Polymer based encapsulant materials such as Ethylene Vinyl Acetate (EVA) are commonly
used in silicon-based PV modules and play a central role in the structural integrity
and hence long term performance of the device. In spite of many advantages, however,
water can diffuse through them, leading to swelling and chemical degradation that can
make the device susceptible to accelerated corrosion and failure.
This part of research was developing a novel methodologies to investigate the optomechanical
response of EVA due to water diffusion and on the quantification of water
concentration in deployed PV modules. A novel non-contact time-resolved measurement
technique based onWavelength Scanning Interferometry (WSI) is proposed to determine
thickness, refractive index, thickness change and refractive index change in EVA during
water uptake see Fig. 1.
This is preceded by numerical simulations to inform the design of the experimental
methodology and set-up, such as thickness of EVA layer, maximum surface velocity
during measurements, type of data filters to use for data analysis and also for validating
the proposed approach. The measured time-resolved thickness profiles provide a unique
opportunity to study the swelling behaviour of EVA. Using a novel inversion technique,
the hygroscopic expansion coefficient (HEC) as a function of water concentration is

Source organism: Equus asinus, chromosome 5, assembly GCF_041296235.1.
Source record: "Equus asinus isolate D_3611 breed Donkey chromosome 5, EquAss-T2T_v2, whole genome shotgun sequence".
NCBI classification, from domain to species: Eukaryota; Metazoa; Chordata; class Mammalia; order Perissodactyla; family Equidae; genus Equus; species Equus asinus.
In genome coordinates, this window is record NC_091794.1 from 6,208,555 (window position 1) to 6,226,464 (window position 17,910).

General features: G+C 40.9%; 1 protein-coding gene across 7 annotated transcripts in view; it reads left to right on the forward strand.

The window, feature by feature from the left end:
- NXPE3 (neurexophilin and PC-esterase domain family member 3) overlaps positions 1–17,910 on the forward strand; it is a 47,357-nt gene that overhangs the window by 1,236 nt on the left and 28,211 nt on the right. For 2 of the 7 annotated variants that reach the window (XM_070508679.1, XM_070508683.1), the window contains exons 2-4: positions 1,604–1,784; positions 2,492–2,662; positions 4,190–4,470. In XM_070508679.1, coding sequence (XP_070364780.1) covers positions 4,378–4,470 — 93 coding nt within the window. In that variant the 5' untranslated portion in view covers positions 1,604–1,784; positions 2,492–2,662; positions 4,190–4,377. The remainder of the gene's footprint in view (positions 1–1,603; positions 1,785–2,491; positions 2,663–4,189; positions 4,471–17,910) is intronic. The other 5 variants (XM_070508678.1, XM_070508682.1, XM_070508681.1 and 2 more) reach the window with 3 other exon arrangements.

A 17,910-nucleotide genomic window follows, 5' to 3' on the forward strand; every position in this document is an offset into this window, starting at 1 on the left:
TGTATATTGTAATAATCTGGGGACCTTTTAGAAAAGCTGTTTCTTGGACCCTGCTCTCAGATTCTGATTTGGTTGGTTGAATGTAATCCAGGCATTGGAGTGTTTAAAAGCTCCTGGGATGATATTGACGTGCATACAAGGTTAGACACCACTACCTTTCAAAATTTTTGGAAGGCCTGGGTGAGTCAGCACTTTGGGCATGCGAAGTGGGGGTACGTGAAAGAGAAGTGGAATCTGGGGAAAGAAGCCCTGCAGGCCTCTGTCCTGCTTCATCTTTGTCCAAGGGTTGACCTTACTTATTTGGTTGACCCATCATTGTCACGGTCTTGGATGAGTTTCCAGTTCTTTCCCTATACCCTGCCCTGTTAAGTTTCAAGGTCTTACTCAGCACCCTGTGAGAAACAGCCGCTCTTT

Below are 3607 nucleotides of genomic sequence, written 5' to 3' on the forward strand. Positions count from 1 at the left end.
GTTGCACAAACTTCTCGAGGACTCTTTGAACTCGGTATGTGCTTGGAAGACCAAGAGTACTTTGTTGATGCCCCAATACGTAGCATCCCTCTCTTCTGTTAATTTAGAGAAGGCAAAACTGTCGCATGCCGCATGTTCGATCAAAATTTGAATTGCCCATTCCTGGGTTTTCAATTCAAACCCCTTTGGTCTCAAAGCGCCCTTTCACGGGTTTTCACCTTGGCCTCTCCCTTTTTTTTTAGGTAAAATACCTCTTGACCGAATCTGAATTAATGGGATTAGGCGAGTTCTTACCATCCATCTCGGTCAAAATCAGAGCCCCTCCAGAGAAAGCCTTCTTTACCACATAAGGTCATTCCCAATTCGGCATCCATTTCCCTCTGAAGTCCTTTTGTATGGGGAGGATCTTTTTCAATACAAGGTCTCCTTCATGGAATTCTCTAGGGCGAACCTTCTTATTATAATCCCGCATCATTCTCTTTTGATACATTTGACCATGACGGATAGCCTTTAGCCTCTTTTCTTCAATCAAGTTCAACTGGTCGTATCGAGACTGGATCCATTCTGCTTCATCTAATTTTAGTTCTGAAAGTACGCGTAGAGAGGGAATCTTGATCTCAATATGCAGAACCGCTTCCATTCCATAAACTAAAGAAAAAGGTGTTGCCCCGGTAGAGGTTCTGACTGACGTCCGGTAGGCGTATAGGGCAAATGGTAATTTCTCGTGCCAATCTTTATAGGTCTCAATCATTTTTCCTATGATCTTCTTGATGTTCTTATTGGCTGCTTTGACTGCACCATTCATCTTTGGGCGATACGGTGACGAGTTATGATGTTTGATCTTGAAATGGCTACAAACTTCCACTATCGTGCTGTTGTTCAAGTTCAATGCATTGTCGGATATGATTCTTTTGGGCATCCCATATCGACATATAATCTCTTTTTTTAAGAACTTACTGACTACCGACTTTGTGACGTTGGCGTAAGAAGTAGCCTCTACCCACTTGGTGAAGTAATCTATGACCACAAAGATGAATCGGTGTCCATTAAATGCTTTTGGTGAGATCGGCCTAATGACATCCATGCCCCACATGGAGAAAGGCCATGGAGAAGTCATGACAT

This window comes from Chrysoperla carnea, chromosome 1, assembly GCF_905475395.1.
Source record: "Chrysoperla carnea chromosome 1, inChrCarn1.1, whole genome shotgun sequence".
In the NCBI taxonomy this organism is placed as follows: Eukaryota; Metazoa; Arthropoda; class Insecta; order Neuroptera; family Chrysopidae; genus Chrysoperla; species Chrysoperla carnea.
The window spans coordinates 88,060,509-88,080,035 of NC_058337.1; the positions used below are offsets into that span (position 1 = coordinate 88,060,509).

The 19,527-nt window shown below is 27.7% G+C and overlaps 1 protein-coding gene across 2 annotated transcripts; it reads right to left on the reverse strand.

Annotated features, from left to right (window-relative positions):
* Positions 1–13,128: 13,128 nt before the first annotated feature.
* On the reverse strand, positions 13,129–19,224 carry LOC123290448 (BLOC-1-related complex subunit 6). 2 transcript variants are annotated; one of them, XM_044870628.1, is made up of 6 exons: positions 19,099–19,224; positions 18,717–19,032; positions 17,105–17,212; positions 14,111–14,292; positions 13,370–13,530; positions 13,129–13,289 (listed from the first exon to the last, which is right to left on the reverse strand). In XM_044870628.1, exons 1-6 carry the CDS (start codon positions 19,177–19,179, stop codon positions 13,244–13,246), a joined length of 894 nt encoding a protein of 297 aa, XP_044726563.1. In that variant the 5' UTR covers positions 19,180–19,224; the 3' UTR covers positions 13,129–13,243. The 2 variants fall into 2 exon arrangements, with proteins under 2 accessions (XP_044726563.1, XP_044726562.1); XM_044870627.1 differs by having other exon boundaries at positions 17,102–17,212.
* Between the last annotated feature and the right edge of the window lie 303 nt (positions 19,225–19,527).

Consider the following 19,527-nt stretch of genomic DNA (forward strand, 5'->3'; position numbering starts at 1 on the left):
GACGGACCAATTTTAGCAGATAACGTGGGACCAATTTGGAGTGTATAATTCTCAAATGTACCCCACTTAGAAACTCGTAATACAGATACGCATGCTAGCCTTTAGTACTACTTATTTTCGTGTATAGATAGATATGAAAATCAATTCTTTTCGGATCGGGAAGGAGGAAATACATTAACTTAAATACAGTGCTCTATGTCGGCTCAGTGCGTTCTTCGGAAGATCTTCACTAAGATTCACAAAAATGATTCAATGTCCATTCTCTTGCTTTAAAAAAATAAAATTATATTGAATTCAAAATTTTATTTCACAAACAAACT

established. A hygro-mechanical Finite Element model is also developed to predict timeresolved
hygroscopic expansion of EVA and compare it with experimental measurements.
The hygro-mechanical stress is further studied through a set of deflection tests on EVAglass
bi-material strip specimens immersed in water and intermittently measured with
an optical profilometer. Finally, the feasibility of combining FTIR and spectroscopic
optical coherence tomography (SOCT) to map water concentration in EVA through
the front glass in a PV module is also studied through numerical simulations and an
experimental system is proposed see Fig. 2.
SOCT provides depth resolved spectral information and thus has the potential of
measuring water absorption in EVA through the front glass in a reflection modality (i.e.
without requiring transmission through the PV module). It is expected that this would
enable in-situ assessment of PV modules for predictive estimates of durability.